I started blogging a decade ago during an Air Force deployment to Iraq and kept at it when I got back. Since then, I’ve written for DadCentric, City Dads Group, Humor Blogs, and other sites. This site is primarily for our family travels and adventures, because I forget stuff if I don’t write it down. Who am I? A guy who wasn’t sure he’d ever get married or have children but found himself with 4 children, a wife, and a dog in 5 years. A guy who’s deployed…
On Tuesday the 5th of July, I walked a mile in the rain to Hertz and rented what was supposed to be an automatic Audi but ended up being a manual shift Kia. So, my first experience driving on the left side of the road would be with a stick shift (and the last time I owned a stick shift was in Summer 1999). I was apprehensive.
But, with a bit of concentration through the first several of the 500+ roundabouts we encountered between Edinburgh and St Andrews golf course, I found myself actually having a lot of fun.
We stopped by a McDonald’s, violating one of my rules for traveling (no fast food…or any other restaurant we can find in Atlanta), because I needed coffee very badly, and the children were hungry for something we could eat in the car. The man working the drive-through gave each of the children balloons and made us laugh hysterically with his enthusiasm and strong Dutch accent at 9am. It was the best customer service I’ve ever seen from a fast food drive-through (which is, admittedly, a pretty narrow sample).
We arrived at the old course a couple hours later, toured the British Golf Museum, and played the “Himalayas” putting green portion of the Ladies’ Auxiliary course, so that my 2 youngest (who take golf lessons and enjoy the game) could learn what a “bucket list” is as they crossed off the item anyone who plays golf puts atop said list.
Then we ran along the Wet Sands Beach like chariots of fire.
We’d originally planned to drive all the way to York, England that evening, but I thought it made more sense to take a train after a couple hours of shifting about the countryside, so we headed back to Edinburgh to turn in the car and catch a train, stopping briefly at Eden Mill Distillery & Brewery so I could have some “daddy time.”
Looking back, the drive to and from St Andrews was one of the most beautiful drives I’ve ever made–windy roads surrounded by unfamiliar shades of green. The day was as much about the journey as its destinations.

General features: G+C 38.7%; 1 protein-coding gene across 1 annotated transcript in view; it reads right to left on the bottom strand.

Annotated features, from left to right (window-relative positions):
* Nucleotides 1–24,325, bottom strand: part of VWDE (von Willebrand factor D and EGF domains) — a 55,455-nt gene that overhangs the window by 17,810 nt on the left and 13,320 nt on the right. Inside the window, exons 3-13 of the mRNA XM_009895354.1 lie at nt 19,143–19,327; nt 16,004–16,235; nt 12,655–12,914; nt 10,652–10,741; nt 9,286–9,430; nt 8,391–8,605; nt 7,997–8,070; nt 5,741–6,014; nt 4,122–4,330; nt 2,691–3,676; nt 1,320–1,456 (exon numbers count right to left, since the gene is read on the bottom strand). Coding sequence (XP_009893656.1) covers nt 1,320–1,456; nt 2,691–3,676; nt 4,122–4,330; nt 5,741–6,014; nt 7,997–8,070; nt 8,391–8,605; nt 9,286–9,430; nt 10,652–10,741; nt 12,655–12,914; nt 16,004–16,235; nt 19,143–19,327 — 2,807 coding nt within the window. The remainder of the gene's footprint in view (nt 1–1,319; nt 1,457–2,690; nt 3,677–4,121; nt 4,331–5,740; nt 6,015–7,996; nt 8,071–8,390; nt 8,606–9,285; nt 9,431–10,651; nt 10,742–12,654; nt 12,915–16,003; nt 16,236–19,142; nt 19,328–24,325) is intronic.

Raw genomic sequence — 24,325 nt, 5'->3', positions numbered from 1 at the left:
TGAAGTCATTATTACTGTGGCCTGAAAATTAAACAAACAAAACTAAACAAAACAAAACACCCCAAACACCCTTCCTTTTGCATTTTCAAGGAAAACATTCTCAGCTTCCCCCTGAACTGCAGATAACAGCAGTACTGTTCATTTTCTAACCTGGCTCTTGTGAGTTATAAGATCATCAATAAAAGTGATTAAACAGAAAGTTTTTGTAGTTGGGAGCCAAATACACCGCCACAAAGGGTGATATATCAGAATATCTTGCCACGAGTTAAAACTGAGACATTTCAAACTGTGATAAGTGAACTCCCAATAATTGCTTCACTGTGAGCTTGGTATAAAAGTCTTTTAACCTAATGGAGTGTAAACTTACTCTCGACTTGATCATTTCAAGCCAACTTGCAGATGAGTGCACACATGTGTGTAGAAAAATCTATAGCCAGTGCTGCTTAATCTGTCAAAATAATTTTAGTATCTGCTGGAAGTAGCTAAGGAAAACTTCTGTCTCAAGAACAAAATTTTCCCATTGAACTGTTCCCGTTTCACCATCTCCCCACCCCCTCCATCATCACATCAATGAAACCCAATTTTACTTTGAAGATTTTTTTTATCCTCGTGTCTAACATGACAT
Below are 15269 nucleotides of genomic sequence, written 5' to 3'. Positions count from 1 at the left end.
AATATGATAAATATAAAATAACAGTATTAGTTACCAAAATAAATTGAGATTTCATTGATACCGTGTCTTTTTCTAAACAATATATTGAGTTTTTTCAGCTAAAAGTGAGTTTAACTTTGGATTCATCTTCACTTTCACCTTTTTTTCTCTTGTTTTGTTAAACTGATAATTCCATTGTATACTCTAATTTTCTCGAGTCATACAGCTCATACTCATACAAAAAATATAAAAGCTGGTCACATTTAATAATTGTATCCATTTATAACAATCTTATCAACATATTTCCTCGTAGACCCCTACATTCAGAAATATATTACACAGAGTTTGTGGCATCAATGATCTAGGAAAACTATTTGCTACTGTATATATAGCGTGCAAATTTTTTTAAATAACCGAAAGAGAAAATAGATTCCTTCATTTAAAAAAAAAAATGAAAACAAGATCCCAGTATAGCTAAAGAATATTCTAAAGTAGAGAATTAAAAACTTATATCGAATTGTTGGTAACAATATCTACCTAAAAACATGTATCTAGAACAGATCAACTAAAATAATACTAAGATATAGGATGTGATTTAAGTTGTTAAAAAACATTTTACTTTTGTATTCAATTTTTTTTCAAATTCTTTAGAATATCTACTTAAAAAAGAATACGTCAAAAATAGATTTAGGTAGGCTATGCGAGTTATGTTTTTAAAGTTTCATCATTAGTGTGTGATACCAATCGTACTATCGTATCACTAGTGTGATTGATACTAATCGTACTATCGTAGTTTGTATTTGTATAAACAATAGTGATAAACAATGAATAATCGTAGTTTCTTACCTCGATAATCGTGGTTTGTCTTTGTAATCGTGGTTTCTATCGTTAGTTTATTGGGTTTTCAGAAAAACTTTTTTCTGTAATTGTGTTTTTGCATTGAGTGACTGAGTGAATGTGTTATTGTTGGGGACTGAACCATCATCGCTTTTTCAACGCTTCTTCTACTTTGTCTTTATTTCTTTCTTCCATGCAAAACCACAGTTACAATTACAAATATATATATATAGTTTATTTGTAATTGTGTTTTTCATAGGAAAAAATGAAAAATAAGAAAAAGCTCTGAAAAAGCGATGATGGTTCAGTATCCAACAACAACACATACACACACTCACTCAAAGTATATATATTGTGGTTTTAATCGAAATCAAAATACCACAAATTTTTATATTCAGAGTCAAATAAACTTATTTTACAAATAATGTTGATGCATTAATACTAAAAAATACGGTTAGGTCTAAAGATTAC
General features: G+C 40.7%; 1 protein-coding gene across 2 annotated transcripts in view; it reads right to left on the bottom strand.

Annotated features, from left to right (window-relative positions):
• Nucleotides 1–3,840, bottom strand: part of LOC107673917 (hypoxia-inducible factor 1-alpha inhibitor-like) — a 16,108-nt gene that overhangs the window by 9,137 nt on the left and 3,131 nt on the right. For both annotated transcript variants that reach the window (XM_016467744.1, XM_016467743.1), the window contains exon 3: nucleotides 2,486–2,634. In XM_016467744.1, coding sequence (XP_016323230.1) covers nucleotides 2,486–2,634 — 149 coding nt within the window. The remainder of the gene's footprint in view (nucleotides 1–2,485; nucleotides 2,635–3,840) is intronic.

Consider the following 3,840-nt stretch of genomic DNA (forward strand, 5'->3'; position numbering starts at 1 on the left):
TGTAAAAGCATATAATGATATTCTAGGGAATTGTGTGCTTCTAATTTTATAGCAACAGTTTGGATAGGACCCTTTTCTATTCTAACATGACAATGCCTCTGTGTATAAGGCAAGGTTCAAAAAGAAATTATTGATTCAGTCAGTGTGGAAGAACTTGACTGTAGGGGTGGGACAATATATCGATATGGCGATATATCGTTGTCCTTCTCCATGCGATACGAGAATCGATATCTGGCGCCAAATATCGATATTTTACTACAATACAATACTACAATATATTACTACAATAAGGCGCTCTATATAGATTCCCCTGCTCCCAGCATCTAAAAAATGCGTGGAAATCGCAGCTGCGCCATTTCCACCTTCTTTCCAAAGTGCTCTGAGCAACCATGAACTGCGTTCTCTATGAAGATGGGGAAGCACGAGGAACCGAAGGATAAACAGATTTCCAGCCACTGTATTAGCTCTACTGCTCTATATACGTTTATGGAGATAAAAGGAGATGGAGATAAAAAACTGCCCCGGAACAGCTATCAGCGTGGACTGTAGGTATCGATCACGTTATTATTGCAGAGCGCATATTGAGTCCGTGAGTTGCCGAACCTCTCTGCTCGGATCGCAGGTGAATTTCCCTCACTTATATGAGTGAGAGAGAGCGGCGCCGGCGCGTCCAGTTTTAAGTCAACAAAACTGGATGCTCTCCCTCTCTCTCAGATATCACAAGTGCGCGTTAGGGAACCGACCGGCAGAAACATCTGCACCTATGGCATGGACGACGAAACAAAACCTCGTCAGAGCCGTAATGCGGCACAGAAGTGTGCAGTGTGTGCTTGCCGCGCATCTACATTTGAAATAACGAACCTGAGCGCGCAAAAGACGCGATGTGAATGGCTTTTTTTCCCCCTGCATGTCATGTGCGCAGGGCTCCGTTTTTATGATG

We arrived in York about 9pm and walked into the most interesting sleeping quarters I’ve ever seen! To be continued…
On Monday, we began our second day in Scotland with hopes of touring the Palace of Holyroodhouse, but the Queen was there, meaning no tours were to be conducted. So, we walked to Edinburgh Castle and saw the prisons where (eventual) American POWs were kept during our Revolutionary War. Did you ever think about that? The fact that colonists were taken as POWs and shipped to modern day Scotland to be imprisoned? I hadn’t until I saw a carved flag in the wood.
We also saw where loyal dogs were buried, the Scottish crown jewels, the Stone of Scone (or “Stone of Destiny”), St. Margaret’s Chapel (built in the 12th century!), and the “one o’clock gun.”
A few hours later, we visited the National Museum of Scotland. We didn’t have as much time there as we needed, but we marveled at the many exhibits from the natural history, textile, and archaeology sections. The kids were into it, and so were the adults.
Then, it was time for dinner at the Elephant House, but the wait was enormous, so we opted for a picture in front of the place where Ms Rowling penned the “Harry Potters” instead; we ate at Pizza Paradise, which was fine. Then, I bought a pipe that was made in Scotland and a Cuban cigar to enjoy with some coffee before our tour of Mary King’s Close.
The latter tour was very interesting, as it included live actors showing us how life in Edinburgh was hundreds of years ago in areas of the city that are now mainly underground (but can be toured in the sections that have been unearthed). We saw where those afflicted with the plague had to gather and the varying living conditions for the poor vs. the affluent. At one point, our guide was showing us an old saw maker’s shop through a window, and I looked off to the right, at the end of the “close” (or alley way). I saw a lady in period costume, much like our guide, but she was translucent. We looked at each other a few seconds; I glanced away; I looked back, and she was gone. At the conclusion of our tour, I asked our guide about the hologram of the woman at the end of the hall, and she tilted her head. “We don’t have–I’m not sure what you’re talking about.” One of the children said they saw her, too, but no one else in our party did (though none were looking, either).